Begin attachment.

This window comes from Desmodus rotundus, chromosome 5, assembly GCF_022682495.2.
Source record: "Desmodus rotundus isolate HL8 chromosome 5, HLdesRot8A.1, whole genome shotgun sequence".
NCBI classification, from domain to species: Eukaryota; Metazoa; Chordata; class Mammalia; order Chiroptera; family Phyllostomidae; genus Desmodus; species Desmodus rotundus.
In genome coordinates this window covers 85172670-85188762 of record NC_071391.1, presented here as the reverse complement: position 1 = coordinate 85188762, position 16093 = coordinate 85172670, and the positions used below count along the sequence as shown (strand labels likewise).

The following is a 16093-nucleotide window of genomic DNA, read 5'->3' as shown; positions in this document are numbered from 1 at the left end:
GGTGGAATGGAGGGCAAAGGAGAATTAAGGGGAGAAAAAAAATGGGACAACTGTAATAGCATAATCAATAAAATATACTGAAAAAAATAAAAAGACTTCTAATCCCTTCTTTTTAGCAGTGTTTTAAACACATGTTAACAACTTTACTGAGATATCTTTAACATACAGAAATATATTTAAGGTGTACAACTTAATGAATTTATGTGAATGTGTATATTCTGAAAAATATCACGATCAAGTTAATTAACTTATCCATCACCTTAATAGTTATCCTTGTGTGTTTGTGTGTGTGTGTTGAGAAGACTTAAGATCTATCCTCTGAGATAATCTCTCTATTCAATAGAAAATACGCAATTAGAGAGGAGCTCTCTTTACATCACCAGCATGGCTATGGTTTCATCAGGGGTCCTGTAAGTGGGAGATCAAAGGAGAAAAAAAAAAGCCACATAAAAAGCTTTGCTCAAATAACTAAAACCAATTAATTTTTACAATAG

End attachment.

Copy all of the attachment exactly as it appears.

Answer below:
This window comes from Desmodus rotundus, chromosome 5, assembly GCF_022682495.2.
Source record: "Desmodus rotundus isolate HL8 chromosome 5, HLdesRot8A.1, whole genome shotgun sequence".
NCBI classification, from domain to species: Eukaryota; Metazoa; Chordata; class Mammalia; order Chiroptera; family Phyllostomidae; genus Desmodus; species Desmodus rotundus.
In genome coordinates this window covers 85172670-85188762 of record NC_071391.1, presented here as the reverse complement: position 1 = coordinate 85188762, position 16093 = coordinate 85172670, and the positions used below count along the sequence as shown (strand labels likewise).

The following is a 16093-nucleotide window of genomic DNA, read 5'->3' as shown; positions in this document are numbered from 1 at the left end:
GGTGGAATGGAGGGCAAAGGAGAATTAAGGGGAGAAAAAAAATGGGACAACTGTAATAGCATAATCAATAAAATATACTGAAAAAAATAAAAAGACTTCTAATCCCTTCTTTTTAGCAGTGTTTTAAACACATGTTAACAACTTTACTGAGATATCTTTAACATACAGAAATATATTTAAGGTGTACAACTTAATGAATTTATGTGAATGTGTATATTCTGAAAAATATCACGATCAAGTTAATTAACTTATCCATCACCTTAATAGTTATCCTTGTGTGTTTGTGTGTGTGTGTTGAGAAGACTTAAGATCTATCCTCTGAGATAATCTCTCTATTCAATAGAAAATACGCAATTAGAGAGGAGCTCTCTTTACATCACCAGCATGGCTATGGTTTCATCAGGGGTCCTGTAAGTGGGAGATCAAAGGAGAAAAAAAAAAGCCACATAAAAAGCTTTGCTCAAATAACTAAAACCAATTAATTTTTACAATAG